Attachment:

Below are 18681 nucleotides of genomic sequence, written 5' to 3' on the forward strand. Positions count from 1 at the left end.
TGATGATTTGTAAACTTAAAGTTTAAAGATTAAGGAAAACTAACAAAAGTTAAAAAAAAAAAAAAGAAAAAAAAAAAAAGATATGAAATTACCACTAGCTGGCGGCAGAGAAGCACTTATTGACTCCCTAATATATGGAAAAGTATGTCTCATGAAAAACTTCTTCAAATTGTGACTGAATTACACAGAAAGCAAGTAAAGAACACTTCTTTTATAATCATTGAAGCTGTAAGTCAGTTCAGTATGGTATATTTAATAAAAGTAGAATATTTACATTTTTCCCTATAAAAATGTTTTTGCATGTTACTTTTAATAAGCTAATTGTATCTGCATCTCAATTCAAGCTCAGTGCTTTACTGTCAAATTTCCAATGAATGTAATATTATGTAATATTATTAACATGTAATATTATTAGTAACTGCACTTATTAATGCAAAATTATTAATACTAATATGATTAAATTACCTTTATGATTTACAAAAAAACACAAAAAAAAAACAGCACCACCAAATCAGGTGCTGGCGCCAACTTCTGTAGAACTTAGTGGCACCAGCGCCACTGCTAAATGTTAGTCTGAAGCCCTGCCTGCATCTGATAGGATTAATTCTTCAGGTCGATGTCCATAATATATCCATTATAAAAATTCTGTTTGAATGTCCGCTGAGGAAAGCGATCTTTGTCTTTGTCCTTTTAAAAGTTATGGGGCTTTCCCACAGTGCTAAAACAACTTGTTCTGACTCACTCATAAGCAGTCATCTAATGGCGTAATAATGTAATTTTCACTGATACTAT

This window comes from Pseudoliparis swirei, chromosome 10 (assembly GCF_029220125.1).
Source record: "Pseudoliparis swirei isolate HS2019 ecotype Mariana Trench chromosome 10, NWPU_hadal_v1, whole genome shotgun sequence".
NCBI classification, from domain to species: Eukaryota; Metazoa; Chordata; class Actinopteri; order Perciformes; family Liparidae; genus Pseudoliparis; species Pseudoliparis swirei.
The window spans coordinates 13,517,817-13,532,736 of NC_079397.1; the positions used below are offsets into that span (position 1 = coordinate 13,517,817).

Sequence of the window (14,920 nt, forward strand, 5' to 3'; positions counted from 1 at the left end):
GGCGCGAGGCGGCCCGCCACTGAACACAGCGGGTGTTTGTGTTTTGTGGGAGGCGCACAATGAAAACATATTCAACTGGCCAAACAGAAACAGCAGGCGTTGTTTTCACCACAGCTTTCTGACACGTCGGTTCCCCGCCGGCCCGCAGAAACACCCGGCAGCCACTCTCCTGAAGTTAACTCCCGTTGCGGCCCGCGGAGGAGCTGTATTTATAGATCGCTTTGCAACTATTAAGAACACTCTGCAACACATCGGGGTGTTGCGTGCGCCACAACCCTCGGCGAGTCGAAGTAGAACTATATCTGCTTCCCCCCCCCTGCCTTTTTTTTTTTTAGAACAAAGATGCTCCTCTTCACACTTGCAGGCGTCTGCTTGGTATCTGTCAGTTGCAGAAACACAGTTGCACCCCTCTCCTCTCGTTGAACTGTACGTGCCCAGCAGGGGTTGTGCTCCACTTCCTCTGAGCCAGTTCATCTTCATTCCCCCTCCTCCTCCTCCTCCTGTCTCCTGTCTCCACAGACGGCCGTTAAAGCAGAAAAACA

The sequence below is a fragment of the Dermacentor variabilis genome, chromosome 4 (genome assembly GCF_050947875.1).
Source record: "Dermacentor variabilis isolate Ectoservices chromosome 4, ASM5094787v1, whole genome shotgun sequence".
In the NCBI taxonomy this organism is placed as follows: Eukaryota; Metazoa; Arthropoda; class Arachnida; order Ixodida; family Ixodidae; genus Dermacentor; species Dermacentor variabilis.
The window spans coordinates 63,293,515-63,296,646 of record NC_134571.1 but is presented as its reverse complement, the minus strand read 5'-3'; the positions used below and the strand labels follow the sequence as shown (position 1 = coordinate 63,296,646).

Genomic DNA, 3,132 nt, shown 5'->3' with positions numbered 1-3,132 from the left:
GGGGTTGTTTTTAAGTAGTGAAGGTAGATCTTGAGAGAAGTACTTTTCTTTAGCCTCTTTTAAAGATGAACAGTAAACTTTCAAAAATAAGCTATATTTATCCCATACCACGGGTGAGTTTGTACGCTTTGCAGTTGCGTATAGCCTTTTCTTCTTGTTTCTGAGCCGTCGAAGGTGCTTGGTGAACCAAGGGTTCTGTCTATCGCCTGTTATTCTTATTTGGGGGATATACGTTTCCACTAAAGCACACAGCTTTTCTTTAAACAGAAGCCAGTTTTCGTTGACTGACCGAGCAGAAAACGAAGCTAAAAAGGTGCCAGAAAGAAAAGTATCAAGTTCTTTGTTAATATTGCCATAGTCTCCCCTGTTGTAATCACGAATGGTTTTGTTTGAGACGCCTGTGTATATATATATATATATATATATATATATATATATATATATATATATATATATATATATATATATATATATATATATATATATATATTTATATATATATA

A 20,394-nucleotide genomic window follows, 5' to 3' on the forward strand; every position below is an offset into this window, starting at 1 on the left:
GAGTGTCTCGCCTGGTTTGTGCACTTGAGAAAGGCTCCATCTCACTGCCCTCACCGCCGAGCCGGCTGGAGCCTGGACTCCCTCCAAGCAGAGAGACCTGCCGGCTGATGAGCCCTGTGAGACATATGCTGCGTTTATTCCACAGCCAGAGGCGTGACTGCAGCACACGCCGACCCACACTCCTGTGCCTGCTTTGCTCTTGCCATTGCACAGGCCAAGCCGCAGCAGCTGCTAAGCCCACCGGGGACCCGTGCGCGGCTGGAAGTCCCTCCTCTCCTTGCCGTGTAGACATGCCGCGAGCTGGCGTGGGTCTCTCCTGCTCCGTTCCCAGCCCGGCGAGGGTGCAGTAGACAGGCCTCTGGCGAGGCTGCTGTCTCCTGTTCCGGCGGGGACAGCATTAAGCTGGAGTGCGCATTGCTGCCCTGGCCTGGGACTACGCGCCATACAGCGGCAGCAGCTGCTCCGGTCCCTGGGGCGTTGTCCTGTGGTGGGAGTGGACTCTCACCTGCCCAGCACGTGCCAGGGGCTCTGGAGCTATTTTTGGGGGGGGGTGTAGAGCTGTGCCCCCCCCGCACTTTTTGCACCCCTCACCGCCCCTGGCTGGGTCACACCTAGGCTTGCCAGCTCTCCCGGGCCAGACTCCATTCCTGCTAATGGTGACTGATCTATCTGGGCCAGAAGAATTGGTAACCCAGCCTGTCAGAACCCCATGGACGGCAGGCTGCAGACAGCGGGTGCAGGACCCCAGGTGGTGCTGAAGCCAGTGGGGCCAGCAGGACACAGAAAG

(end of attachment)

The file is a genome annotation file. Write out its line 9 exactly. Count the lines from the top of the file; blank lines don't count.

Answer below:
The sequence below is a fragment of the Dermacentor variabilis genome, chromosome 4 (genome assembly GCF_050947875.1).